Ken Starr Dead at 76

His investigation led to Bill Clinton's impeachment
By Newser Editors and Wire Services
Posted Sep 13, 2022 4:45 PM CDT
Ken Starr Dead at 76
Ken Starr, an attorney for then-President Donald Trump, takes an elevator as he arrives on Capitol Hill, Feb. 3, 2020.   (AP Photo/Alex Brandon, File)

Ken Starr, a former federal appellate judge and a prominent attorney whose criminal investigation of Bill Clinton led to the president’s impeachment, died Tuesday at age 76, his family said. In 2020, he was recruited to the legal team representing Donald Trump in the nation’s third presidential impeachment trial. For many years, Starr’s stellar reputation as a lawyer seemed to place him on a path to the Supreme Court, the AP reports. At age 37, he became the youngest person ever to serve on the US Court of Appeals for the District of Columbia Circuit, where Chief Justice John Roberts and justices Ruth Bader Ginsburg, Clarence Thomas, and Antonin Scalia also had served.

From 1989 to 1993, Starr was the solicitor general in the administration of President George HW Bush, arguing 25 cases before the Supreme Court. Despite his impressive legal credentials, nothing could have prepared him for the task of investigating a sitting president. In a probe that lasted five years, Starr looked into fraudulent real estate deals involving a long-time Clinton associate, delved into the removal of documents from the office of deputy White House counsel Vincent Foster after his suicide, and assembled evidence of Clinton’s sexual encounters with Monica Lewinsky, a former White House intern. Each of the controversies held the potential to do serious, perhaps fatal, damage to Clinton’s presidency.

As Clinton’s legal problems worsened, the White House pilloried Starr as a right-wing fanatic doing the bidding of Republicans bent on destroying the president. "The assaults took a toll" on the investigation, Starr told a Senate committee in 1999. "A duly authorized federal law enforcement investigation came to be characterized as yet another political game. Law became politics by other means." In a bitter finish to his investigation of the Lewinsky affair that engendered still more criticism, Starr filed a report, as the law required, with the House of Representatives. He concluded that Clinton lied under oath, engaged in obstruction of justice, and followed a pattern of conduct that was inconsistent with the president’s constitutional duty to faithfully execute the laws.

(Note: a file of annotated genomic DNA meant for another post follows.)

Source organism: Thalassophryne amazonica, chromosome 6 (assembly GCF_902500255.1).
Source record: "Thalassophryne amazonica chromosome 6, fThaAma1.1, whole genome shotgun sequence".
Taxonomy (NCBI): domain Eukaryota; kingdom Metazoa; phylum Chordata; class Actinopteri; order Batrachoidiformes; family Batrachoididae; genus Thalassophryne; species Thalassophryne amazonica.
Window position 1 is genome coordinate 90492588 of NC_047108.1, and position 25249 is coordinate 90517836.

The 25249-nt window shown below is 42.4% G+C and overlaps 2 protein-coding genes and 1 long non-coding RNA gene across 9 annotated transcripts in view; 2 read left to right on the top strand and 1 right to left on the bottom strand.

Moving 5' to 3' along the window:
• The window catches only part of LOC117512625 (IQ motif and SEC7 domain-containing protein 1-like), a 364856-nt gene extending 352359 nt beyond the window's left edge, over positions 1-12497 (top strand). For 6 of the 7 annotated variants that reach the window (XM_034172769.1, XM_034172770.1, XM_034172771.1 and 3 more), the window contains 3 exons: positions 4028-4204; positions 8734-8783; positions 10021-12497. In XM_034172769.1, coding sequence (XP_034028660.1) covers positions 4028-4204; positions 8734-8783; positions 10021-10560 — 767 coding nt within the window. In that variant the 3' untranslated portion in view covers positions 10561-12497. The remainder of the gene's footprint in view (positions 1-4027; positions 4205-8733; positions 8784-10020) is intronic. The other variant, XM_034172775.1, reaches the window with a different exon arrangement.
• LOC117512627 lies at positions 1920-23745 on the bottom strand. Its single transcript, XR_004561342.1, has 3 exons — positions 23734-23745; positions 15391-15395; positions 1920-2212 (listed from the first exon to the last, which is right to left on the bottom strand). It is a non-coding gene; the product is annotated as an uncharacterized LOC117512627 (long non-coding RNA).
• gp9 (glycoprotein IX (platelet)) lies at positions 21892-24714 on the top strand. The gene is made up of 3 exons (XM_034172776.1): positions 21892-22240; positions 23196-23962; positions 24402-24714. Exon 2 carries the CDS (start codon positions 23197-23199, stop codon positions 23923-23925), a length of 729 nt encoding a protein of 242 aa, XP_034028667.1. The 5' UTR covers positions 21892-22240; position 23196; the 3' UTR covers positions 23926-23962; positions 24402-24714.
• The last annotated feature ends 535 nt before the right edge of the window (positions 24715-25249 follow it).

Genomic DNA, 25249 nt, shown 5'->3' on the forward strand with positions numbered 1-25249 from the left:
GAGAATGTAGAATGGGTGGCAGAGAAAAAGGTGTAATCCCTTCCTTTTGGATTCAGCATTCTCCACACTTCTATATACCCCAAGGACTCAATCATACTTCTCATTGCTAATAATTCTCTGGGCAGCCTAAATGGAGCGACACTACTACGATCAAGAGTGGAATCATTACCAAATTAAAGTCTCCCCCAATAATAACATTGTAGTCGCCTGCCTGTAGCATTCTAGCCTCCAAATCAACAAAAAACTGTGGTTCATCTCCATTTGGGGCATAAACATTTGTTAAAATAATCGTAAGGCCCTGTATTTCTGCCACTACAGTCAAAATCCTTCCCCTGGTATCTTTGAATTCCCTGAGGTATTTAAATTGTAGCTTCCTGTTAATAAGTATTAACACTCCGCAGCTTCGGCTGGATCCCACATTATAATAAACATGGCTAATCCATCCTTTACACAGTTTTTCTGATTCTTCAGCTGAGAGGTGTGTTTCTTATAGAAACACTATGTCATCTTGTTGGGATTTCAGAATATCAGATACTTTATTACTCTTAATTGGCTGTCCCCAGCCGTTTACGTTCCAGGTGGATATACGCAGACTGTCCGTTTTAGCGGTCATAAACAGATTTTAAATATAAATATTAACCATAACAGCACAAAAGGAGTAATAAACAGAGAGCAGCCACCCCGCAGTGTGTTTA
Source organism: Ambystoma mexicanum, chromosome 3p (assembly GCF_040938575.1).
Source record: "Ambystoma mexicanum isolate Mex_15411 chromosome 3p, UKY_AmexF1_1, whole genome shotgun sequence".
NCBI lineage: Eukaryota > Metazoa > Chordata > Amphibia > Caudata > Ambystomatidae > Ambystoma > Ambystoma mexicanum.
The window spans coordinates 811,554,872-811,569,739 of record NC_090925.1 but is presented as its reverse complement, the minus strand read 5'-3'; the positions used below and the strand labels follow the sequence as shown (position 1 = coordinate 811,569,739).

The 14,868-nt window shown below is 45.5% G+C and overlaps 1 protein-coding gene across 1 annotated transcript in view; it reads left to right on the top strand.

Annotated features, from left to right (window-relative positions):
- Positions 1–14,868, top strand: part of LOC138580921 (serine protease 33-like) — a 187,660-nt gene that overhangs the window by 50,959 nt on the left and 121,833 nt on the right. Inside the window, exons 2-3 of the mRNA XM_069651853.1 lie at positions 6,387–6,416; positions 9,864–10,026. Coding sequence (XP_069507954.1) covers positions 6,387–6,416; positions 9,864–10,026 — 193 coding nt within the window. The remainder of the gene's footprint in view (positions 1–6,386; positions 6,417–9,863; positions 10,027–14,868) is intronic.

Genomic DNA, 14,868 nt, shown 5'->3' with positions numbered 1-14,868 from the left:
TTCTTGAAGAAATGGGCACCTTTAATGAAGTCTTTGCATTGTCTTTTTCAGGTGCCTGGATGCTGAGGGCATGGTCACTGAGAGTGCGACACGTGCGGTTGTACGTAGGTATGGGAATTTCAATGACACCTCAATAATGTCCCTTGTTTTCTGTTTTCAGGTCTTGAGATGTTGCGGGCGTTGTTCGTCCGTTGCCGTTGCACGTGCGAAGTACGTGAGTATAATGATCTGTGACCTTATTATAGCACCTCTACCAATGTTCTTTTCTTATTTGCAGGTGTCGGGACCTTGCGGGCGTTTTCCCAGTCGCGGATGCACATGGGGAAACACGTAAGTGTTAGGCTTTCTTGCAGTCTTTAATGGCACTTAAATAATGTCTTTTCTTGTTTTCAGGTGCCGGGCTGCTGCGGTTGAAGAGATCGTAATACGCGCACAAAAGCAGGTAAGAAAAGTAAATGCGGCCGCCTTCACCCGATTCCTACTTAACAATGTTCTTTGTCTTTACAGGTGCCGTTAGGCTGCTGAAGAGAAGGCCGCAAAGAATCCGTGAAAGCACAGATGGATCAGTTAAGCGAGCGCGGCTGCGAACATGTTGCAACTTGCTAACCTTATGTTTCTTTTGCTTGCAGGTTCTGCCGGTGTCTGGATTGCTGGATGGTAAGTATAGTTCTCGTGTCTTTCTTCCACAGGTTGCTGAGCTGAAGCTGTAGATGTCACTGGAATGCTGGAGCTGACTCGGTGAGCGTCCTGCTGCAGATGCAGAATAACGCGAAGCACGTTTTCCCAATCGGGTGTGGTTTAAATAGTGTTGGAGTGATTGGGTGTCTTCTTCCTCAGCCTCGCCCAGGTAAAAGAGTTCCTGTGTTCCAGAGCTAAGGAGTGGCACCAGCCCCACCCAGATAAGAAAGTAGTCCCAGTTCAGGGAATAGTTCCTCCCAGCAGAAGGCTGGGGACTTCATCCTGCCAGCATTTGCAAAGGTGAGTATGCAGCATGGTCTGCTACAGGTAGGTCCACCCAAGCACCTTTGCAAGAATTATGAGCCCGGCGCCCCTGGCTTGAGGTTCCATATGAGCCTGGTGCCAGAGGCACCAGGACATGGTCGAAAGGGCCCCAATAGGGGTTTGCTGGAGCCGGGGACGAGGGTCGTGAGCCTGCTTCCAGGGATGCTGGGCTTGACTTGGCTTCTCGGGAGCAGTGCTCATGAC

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House Republicans used Starr’s report as a roadmap in the impeachment of the president, who was acquitted in a Senate trial. Putting the investigation behind him, Starr embarked on a career in academia, first as dean of the law school at Pepperdine University, where he taught constitutional issues and civil procedures, then as president of Baylor University in his home state of Texas. He also became an author, writing First Among Equals: The Supreme Court in American Life. In a memorable statement to Congress during the 2020 Trump impeachment trial, Starr said "we are living in what I think can aptly be described as the 'age of impeachment.'" He said that "like war, impeachment is hell, or at least presidential impeachment is hell."

(More obituary stories.)

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